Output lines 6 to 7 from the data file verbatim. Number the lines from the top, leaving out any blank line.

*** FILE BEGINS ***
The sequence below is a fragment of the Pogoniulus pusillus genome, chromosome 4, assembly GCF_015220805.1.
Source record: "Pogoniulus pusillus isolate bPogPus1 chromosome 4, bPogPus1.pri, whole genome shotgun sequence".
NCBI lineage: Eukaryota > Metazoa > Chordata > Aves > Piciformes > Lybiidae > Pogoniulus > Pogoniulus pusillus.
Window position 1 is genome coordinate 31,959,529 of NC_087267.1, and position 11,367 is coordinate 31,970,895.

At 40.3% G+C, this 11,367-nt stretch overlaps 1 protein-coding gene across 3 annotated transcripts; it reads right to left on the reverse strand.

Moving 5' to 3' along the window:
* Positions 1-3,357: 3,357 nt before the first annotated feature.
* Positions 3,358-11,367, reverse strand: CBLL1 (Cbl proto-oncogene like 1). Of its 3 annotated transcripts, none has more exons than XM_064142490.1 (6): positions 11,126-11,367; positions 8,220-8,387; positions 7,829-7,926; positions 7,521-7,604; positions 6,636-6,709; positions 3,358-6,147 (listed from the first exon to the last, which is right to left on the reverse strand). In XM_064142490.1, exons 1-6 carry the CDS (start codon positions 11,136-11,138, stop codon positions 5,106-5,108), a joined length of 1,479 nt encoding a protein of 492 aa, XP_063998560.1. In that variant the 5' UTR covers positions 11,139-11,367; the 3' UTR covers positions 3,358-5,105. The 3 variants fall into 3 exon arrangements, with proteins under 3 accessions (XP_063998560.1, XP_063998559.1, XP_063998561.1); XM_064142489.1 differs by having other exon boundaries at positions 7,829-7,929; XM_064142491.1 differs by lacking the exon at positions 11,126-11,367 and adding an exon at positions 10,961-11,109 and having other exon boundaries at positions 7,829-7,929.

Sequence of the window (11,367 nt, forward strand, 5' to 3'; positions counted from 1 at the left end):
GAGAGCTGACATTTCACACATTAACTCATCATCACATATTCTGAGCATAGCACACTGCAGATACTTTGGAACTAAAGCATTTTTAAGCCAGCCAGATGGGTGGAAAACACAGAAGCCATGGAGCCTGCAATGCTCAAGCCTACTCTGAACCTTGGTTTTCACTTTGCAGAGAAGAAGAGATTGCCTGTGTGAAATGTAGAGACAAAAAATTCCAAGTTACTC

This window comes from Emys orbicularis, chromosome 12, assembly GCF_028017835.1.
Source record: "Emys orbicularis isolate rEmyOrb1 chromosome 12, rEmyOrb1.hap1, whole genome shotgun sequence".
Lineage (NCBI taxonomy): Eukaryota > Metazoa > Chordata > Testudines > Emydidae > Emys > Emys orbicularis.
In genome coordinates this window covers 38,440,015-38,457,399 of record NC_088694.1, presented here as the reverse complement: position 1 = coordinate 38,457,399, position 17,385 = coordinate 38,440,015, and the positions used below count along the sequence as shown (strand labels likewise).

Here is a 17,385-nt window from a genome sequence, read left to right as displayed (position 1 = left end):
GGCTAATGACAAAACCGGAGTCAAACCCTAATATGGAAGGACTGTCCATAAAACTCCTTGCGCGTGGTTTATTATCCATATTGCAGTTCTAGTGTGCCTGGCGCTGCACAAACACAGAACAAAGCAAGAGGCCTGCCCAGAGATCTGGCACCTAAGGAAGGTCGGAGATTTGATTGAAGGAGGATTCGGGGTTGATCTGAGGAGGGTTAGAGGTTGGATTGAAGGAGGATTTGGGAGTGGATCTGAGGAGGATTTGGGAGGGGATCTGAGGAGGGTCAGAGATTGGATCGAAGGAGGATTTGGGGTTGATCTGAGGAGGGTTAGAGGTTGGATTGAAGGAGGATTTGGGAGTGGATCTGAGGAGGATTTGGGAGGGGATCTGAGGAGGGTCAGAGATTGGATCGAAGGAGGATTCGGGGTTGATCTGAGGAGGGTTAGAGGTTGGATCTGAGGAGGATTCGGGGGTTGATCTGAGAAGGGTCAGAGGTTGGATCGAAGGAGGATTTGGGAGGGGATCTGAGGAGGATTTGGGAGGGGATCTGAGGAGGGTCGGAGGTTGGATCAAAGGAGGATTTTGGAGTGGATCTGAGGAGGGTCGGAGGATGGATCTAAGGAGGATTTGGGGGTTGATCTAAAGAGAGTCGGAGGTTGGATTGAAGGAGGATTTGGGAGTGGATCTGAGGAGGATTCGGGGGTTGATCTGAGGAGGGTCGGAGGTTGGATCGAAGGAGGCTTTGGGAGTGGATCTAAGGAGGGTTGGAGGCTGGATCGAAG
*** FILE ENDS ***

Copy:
Moving 5' to 3' along the window:
* Positions 1-3,357: 3,357 nt before the first annotated feature.